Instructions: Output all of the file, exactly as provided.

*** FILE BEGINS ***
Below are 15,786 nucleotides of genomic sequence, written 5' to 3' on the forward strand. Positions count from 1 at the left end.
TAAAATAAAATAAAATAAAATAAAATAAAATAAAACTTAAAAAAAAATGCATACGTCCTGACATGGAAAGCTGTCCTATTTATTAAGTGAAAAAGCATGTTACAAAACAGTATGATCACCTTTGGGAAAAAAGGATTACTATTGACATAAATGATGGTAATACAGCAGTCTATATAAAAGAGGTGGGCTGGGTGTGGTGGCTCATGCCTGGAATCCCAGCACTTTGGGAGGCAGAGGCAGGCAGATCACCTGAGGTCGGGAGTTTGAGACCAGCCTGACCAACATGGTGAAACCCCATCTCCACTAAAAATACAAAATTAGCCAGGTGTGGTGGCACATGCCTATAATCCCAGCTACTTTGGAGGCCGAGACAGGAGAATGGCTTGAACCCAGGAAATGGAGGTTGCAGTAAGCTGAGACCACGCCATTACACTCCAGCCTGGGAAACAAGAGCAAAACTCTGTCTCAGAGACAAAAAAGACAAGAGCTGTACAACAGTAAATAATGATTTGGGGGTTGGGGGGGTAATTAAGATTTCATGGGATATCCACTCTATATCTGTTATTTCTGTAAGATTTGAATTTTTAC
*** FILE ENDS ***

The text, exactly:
Below are 15,786 nucleotides of genomic sequence, written 5' to 3' on the forward strand. Positions count from 1 at the left end.
TAAAATAAAATAAAATAAAATAAAATAAAATAAAACTTAAAAAAAAATGCATACGTCCTGACATGGAAAGCTGTCCTATTTATTAAGTGAAAAAGCATGTTACAAAACAGTATGATCACCTTTGGGAAAAAAGGATTACTATTGACATAAATGATGGTAATACAGCAGTCTATATAAAAGAGGTGGGCTGGGTGTGGTGGCTCATGCCTGGAATCCCAGCACTTTGGGAGGCAGAGGCAGGCAGATCACCTGAGGTCGGGAGTTTGAGACCAGCCTGACCAACATGGTGAAACCCCATCTCCACTAAAAATACAAAATTAGCCAGGTGTGGTGGCACATGCCTATAATCCCAGCTACTTTGGAGGCCGAGACAGGAGAATGGCTTGAACCCAGGAAATGGAGGTTGCAGTAAGCTGAGACCACGCCATTACACTCCAGCCTGGGAAACAAGAGCAAAACTCTGTCTCAGAGACAAAAAAGACAAGAGCTGTACAACAGTAAATAATGATTTGGGGGTTGGGGGGGTAATTAAGATTTCATGGGATATCCACTCTATATCTGTTATTTCTGTAAGATTTGAATTTTTAC